Within meat group, women had a lower proportion of cholesterol intake from red meat and processed meat compared to men (Table S3). Compared to Non-Hispanic whites, Non-Hispanic blacks had a higher proportion of cholesterol intake from poultry and seafood; while Mexican Americans had a lower proportion of cholesterol intake from processed meat.

3.4. Factors Related to High Cholesterol Intake

Table 3 and Table 4 display demographic characteristics, food intake, and nutrient intake by quartiles of total cholesterol intake, separately for men and women. Among men, those with higher cholesterol intake had higher energy intake and cholesterol density, and were more likely to be Mexican Americans. Similar patterns were observed among women, but there was no significant difference by race-ethnicity for women (p = 0.31).
Cholesterol intake from different sources varied greatly across the quartiles, especially for eggs (1 mg/day for quartile 1 vs. 307 mg/day for quartile 4 among men). While meat was the primary source in quartiles 1 to 3, eggs were the predominant source in quartile 4. Among women, the findings were similar, but the magnitude of differences across quartiles were not as great as that observed in men.
Among men, those with higher cholesterol intake also had higher amount of daily food intake of milk, meat, eggs, grain products, vegetables, and fats/oils (Table S4). Among women, similar trends were observed (Table S5). For both men and women, those who had higher cholesterol intake also had higher intake of most nutrients than other participants, especially for the intake of protein, carbohydrate, total sugars, total fat, total saturated fatty acids, total monounsaturated fatty acids, total polyunsaturated fatty acids, vitamin C, calcium, and sodium.

4. Discussion

In our analyses of NHANES, a nationally representative survey, we documented that mean dietary cholesterol intake was 293 mg/day (348 mg/day for men and 242 mg/day for women) in 2013–2014. Accordingly, nearly half of men had daily cholesterol consumption over 300 mg. Mean total cholesterol intake was greater than 300 mg/day among young adults (20–29 years old), non-Hispanic blacks, and Mexican-Americans.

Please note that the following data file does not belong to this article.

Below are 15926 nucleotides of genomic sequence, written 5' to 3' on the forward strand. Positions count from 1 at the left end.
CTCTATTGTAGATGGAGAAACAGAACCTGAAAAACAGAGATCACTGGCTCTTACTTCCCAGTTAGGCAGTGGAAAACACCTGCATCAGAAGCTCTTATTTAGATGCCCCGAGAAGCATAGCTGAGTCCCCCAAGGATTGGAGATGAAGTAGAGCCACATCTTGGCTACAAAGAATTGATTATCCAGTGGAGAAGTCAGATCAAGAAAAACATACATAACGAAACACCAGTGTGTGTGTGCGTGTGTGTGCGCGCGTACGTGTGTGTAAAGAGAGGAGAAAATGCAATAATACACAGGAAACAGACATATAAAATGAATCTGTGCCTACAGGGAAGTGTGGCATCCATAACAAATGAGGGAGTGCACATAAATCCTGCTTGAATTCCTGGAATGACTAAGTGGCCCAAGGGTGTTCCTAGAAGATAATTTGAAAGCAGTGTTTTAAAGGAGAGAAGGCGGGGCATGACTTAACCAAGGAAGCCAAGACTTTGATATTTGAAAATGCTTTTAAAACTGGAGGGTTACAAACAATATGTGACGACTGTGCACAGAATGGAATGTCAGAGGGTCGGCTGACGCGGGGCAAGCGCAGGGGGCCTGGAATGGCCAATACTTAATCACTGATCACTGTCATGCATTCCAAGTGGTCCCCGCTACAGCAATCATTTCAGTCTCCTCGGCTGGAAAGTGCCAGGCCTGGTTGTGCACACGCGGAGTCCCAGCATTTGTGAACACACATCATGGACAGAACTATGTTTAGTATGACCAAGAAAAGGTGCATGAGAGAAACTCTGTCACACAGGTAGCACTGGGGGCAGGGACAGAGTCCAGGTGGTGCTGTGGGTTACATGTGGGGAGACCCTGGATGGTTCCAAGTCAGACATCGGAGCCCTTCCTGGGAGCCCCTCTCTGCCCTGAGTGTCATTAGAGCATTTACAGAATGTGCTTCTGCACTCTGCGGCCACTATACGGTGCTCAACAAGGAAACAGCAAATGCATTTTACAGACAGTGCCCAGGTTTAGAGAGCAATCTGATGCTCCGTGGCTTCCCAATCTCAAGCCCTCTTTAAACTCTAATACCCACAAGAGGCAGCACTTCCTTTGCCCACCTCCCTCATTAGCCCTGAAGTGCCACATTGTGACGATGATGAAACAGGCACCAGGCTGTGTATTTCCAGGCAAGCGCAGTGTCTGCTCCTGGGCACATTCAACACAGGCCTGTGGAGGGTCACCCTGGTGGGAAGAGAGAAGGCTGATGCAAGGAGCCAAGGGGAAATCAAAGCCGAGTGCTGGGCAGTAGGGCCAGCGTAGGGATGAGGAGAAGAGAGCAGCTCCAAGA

Compared with previous NHANES study cycles, the mean cholesterol intake among U.S. adults in 2013–2014 was roughly the same as that in 2005–2006, and 2007–2008 (around 290 mg/day), revealing a relative stable average cholesterol consumption in recent years. Compared with other countries, the current estimate was higher than the global level of mean cholesterol intake (228 mg/day) in 2010 [17], higher than some countries in South Asia and Africa, similar to some European countries (e.g., U.K. and Italy), but lower than some other European countries (e.g., Romania and Denmark) and developed Asian countries (e.g., Japan).
In our analyses, meat was the largest contributor of dietary cholesterol; however, among those with the highest intake of dietary cholesterol, eggs were the primary source. People with higher cholesterol intake also tended to have higher energy intake and higher consumption of most foods and nutrients. A meta-analysis of 22 cohorts had concluded that high egg consumption was associated with an increased type 2 diabetes risk among some of the general population and cardiovascular disease comorbidity among diabetic patients [5]. For people with extremely high dietary cholesterol intake, especially for diabetic patients or those with high risk of cardiovascular disease, reducing egg intake should lower excessive cholesterol intake effectively. Grain products also contributed a large percentage of total cholesterol intake. Even though many grain products are cholesterol free, certain grain products such as biscuits, egg pasta, and mixed dishes provide dietary cholesterol.
Among meat groups, red/processed meat, mixed dishes, and poultry also contribute large amounts of food cholesterol intake. These findings were in line with the American Heart Association (AHA) recommendations that when choosing a meat product, people are encouraged to select from seafood/skinless poultry (but less poultry organ meats) and trimmed lean meat, combining that with healthier cooking methods [18] to avoid excessive cholesterol intake from meat. The food sources of cholesterol intake also varied among different populations: men, younger and non-Hispanic Black population had higher cholesterol intake from meat, while Mexican Americans had more cholesterol intake from egg and grain products. These differences suggest that health education and intervention programs regarding dietary quality improvement should be more nuanced and tailored for diverse populations.